KAZZAZI, et al. v. DAS, et al.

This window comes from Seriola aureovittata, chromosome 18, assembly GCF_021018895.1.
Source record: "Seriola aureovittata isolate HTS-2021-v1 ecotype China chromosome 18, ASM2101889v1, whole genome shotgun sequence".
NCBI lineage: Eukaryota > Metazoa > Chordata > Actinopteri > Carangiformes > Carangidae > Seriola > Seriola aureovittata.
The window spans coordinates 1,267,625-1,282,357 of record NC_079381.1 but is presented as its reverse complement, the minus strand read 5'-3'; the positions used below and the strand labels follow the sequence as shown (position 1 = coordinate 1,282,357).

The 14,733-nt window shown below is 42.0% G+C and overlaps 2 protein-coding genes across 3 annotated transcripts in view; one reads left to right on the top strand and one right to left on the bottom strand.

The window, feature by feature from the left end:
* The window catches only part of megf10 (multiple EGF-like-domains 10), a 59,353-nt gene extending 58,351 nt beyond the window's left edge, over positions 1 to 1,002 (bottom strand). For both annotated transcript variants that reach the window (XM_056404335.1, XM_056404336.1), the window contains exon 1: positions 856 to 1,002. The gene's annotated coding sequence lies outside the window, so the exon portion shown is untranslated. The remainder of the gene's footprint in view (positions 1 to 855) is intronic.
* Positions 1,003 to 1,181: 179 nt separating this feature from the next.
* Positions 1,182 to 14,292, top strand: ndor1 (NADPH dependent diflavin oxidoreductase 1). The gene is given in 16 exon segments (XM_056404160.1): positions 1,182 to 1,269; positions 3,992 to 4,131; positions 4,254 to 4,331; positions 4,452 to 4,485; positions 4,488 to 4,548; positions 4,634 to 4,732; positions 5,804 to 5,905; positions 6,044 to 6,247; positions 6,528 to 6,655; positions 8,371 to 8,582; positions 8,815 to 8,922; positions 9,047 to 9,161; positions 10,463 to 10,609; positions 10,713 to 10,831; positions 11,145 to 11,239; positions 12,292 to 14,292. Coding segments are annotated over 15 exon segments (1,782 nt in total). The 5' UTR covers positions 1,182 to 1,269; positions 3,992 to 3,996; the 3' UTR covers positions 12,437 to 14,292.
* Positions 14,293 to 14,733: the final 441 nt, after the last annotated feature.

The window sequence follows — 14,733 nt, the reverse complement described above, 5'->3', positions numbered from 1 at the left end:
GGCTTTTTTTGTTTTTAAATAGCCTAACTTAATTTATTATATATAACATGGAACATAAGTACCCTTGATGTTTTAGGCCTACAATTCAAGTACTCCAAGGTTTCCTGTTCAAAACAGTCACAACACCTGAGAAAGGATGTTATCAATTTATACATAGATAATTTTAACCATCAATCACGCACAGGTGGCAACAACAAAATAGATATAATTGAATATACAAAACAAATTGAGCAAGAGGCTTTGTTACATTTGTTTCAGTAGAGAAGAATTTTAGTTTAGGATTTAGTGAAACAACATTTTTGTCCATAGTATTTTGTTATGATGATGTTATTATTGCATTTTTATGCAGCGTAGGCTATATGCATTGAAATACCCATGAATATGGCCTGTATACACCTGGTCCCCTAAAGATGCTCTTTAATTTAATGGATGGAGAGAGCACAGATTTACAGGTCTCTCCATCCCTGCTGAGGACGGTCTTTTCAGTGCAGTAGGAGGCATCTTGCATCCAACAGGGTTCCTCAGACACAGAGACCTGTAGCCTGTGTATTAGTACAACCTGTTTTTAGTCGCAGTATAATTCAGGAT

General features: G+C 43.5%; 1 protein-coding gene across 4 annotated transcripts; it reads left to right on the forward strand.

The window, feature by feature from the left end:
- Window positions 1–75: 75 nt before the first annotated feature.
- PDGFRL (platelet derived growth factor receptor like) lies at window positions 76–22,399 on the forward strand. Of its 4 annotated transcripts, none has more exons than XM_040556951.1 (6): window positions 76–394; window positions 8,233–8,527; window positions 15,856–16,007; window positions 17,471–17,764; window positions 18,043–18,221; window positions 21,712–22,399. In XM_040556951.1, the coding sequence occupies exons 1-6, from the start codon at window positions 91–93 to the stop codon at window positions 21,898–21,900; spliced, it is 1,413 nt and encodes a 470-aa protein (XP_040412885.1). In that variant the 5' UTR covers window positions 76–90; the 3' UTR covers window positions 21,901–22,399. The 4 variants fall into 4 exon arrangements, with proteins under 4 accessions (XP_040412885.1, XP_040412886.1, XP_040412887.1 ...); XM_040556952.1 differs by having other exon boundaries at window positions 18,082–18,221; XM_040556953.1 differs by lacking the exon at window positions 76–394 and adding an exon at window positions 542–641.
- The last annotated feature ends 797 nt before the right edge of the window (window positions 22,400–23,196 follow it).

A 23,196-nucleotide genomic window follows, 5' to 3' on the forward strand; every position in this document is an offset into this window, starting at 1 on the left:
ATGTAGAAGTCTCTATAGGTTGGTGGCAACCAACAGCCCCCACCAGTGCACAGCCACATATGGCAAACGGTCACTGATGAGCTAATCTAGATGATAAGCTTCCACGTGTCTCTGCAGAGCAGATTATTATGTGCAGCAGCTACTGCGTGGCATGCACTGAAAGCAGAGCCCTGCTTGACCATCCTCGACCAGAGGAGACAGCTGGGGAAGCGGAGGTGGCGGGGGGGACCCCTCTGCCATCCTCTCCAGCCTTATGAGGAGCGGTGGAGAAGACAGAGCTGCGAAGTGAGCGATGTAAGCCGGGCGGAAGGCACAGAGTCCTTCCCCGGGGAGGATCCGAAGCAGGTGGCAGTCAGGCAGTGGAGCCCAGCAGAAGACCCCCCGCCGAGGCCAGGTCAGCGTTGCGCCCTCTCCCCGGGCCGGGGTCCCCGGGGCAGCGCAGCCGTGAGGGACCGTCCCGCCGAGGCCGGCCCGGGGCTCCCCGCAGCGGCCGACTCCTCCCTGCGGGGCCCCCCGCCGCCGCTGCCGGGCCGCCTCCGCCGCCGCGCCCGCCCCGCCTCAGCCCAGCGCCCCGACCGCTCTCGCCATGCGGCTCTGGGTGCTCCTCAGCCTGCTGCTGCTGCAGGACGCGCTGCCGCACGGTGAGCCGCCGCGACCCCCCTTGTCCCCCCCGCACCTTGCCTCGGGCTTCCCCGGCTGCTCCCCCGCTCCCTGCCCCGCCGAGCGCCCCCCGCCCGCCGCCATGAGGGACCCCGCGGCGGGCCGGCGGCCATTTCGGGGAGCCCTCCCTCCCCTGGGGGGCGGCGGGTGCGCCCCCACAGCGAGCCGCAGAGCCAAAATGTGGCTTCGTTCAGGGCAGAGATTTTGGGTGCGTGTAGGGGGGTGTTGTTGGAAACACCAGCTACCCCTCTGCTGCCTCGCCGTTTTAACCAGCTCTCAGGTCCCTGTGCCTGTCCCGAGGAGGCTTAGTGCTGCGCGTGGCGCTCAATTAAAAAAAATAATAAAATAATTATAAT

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NOTICE: NOT FOR OFFICIAL PUBLICATION. UNDER ARIZONA RULE OF THE SUPREME COURT 111(c), THIS DECISION IS NOT PRECEDENTIAL AND MAY BE CITED ONLY AS AUTHORIZED BY RULE. IN THE ARIZONA COURT OF APPEALS DIVISION ONE MAZIN KAZZAZI, et al., Plaintiffs/Appellants, v. ANANYA DAS, et al., Defendants/Appellees. No. 1 CA-CV 17-0731 FILED 8-21-2018 Appeal from the Superior Court in Maricopa County No. CV 2015-093659 The Honorable David M. Talamante, Judge AFFIRMED APPEARANCES Mazin & Tahani Kazzazi, El Cajon, CA Plaintiffs/Appellants Jones Skelton & Hochuli PLC, Phoenix By Eileen Dennis GilBride, Cristina M. Chait Counsel for Defendants/Appellees MEMORANDUM DECISION Presiding Judge Jennifer B. Campbell delivered the decision of the Court, in which Judge Randall M. Howe and Judge David D. Weinzweig joined. KAZZAZI et al. v. DAS et al. Decision of the Court C A M P B E L L, Judge: ¶1 Husband and wife Mazin and Tahani Kazzazi appeal from an adverse medical malpractice verdict. They appear to argue that (1) the superior court erred by not allowing the introduction of various items of evidence, and (2) they did not receive a fair trial because the trial began on September 11. Because we discern no abuses of discretion by the superior court and the Kazzazis have waived their arguments on appeal, we affirm. FACTS AND PROCEDURAL BACKGROUND ¶2 The Kazzazis filed a medical malpractice claim against Ananya Das, M.D., and the Arizona Center for Digestive Health, PLLC (collectively, “Appellees”). They claimed Dr. Das fell below the requisite standard of care in performing a diagnostic endoscopic ultrasound on Mazin Kazzazi: By failing to advise him to stop using certain drugs before the procedure, they argued, Dr. Das placed him at an increased risk of injury. A trial by jury began in the superior court on September 11, 2017. The jury entered its verdict in favor of the Appellees, and the court entered a judgment against the Kazzazis for $38,937.94 in taxable costs. DISCUSSION ¶3 The Kazzazis appear to argue that: (1) the court erred by not allowing them to present all of the evidence they wished to present, and (2) they did not receive a fair trial because it began on September 11. The Kazzazis argue that beginning trial on this date prejudiced them in the eyes of the jury because Mazin Kazzazi is from Iraq, and he personally associates the date with “bad memories.” ¶4 The Kazzazis have waived all arguments on appeal. First, we review for an abuse of discretion both the superior court’s management of its docket, Findlay v. Lewis, 172 Ariz. 343, 346 (1992), as well as its rulings on the admission of evidence, State v. Dann, 220 Ariz. 351, 365, ¶ 66 (2009). The Kazzazis have pointed to no facts nor provided any supporting authority demonstrating that the superior court abused its discretion in scheduling the trial for September 11 or in making any of its evidentiary rulings, and we discern none. See ARCAP 13(a)(7)(A); Ritchie v. Krasner, 221 Ariz. 288, 305, ¶ 62 (App. 2009) (An appellant waives his claim by failing to provide significant arguments, supporting authority, and citations to the record in the opening brief). The Kazzazis also failed to include in their opening brief the items required by Arizona Rule of Civil Appellate Procedure 13(a), 2 KAZZAZI et al. v. DAS et al. Decision of the Court including a table of citation, a statement of the facts, and the applicable standards of appellate review. Their arguments are therefore waived. ¶5 Furthermore, the Kazzazis failed to ensure the relevant transcripts were included in the record. See ARCAP 11(c). When no transcript is provided on appeal, we assume the record supports the superior court’s decision. Kline v. Kline, 221 Ariz. 564, 572, ¶ 33 (App. 2009). CONCLUSION ¶6 judgment. For the foregoing reasons, we affirm the superior court’s AMY M. WOOD • Clerk of the Court FILED: AA 3